Do you know your wattage from your lumens? We’re talking lightbulb terminology here, but don’t worry if you don’t understand these terms as you’re not alone.
Research with over 2,000 Brits by LEDVANCE, which offers OSRAM lighting products, found that people are confused when it comes to lighting and purchasing lightbulbs.
One in five people surveyed expect it to be difficult to find the lightbulb they want or need and 44 per cent of respondents confirmed this is predominately for three main reasons. Firstly, 21 per cent of people felt it takes too long to buy a lightbulb due to the amount of options available; secondly, people feel the purchasing decision takes too long because they don’t know what to buy (12 per cent), and finally 11 per cent feel it takes too long to find the lightbulb they’re looking for.
This confusion is causing £192 million pounds to be wasted by UK households simply because people are buying the wrong shape, size or fit lightbulbs.
Peter Alexander, National Account Manager at LEDVANCE, said: “It’s clear from the research that people unfortunately find shopping for lightbulbs a confusing and sometimes difficult purchase. We’re working with leading retailers, such as Bunnings (Homebase) to enhance the shopping experience and make the process of buying the right lightbulb easier and more straightforward.
“However, we also really encourage people to always do their research before they purchase a lightbulb so they buy the one they need. Carrying out an audit of the lighting needs in your home also helps to ensure you get the right level of light in your home. This can boost your wellbeing and identify the ‘need’ state you want for each room – such as: dimmer lighting to aid sleep in the bedroom and bright task orientated lighting in the kitchen to help with cooking. The key message is to not get confused by wattage, instead concentrate on the lumens figure – the more lumens the brighter the light.”
LEDVANCE has also compiled some expert life hacks to help Brits save time, effort, money or the environment by kerbing back wastage.
FOOD – take a ‘shelfie’
UK households waste 7.3 million tonnes of food, worth £13 billion each year according to WRAP, the sustainability not-for-profit. Up to 60 per cent of this waste could have been eaten, costing the average household £470 per year or £700 for families.
Helen White, from Love Food Hate Waste, said: “There are a few really simple things you can do to help to reduce food waste and save money. Check your fridge temperature – our research shows if fridge temperatures could be lowered (e.g. from 7°C to 4°C), you can keep food fresher for up to three days longer. You can freeze pretty much everything right up to the ‘Use By’ date. If you’re short on time, take a ‘shelfie’ of the fridge, so you know what you’ve already got in there, and don’t double-up.” For more tips visit www.lovefoodhatewaste.com.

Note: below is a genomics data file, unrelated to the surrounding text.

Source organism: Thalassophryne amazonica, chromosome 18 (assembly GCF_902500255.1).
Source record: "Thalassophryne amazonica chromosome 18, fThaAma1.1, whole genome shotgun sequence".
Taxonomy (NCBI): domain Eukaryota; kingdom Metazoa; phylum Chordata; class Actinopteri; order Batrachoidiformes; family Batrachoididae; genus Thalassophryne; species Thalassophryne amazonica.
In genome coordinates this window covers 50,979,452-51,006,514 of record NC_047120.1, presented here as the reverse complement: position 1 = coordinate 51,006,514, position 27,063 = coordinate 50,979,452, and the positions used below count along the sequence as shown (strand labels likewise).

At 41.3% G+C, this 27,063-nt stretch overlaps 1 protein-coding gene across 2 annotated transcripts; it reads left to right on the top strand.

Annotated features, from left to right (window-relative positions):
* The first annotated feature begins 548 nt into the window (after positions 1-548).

PACKAGING – fuel imaginations rather than landfill
Around 25 per cent of household waste (5.7 million tonnes) is made up of dry recycling such as packaging materials, according to government figures. WRAP suggests we should try to avoid overly packaged items, look for refillable or reusable containers or highly concentrated and long-life products as these require less packaging or try to choose items packaged in recycled materials.
Another tip is to get creative and reuse packaging – there’s nothing like a cardboard box to fuel a child’s imagination, and families or schools may appreciate donations. Do recycle anything which can’t be reused visit www.recyclenow.com for more information.
PETROL – don’t race, rev or ride
Ever despaired at the pump about how much filling up is going to cost? You’re not alone, but there are some key things that can be done to save petrol.
Speeding, accelerating and braking waste fuel. Don’t – race, rev, ride the clutch and always use the right gear. However, also consider – do you need to travel at peak time on your car trip, could you cycle instead or car share? Even things like keeping the tyres pumped up and removing roof boxes or toolboxes from the car boot can make a difference, as well as turning off the air-con and electrics, unless they’re needed.
MONEY – stick to the list
There are many ways to overspend. The key is to identify them and look at solutions. Make a list of what you’re overspending on. If it’s clothes or eating out then consider setting yourself a weekly or monthly budget and stick to it. If it’s on household bills shop around and check out any alternatives. Check out the Money Advice Service for more guidance.
WASTED ENERGY – save money and the planet
UK households use over £11 billion per year on electricity to power lighting and appliances. Saving energy in the home can really help to reduce this for the good of your pockets and the environment. If you’re already saving water (see above), the chances are you are saving energy because you are heating less of it.
There are other practical ways to take control of energy consumption. Switch off devices, such as routers, computers and mobiles at night, as these use electricity even on standby and saves £30 on the average annual energy bill. It is also worth checking the energy efficiency of home devices on the product themselves, especially before buying new ones by checking energy labels. For more information visit the Energy Saving Trust.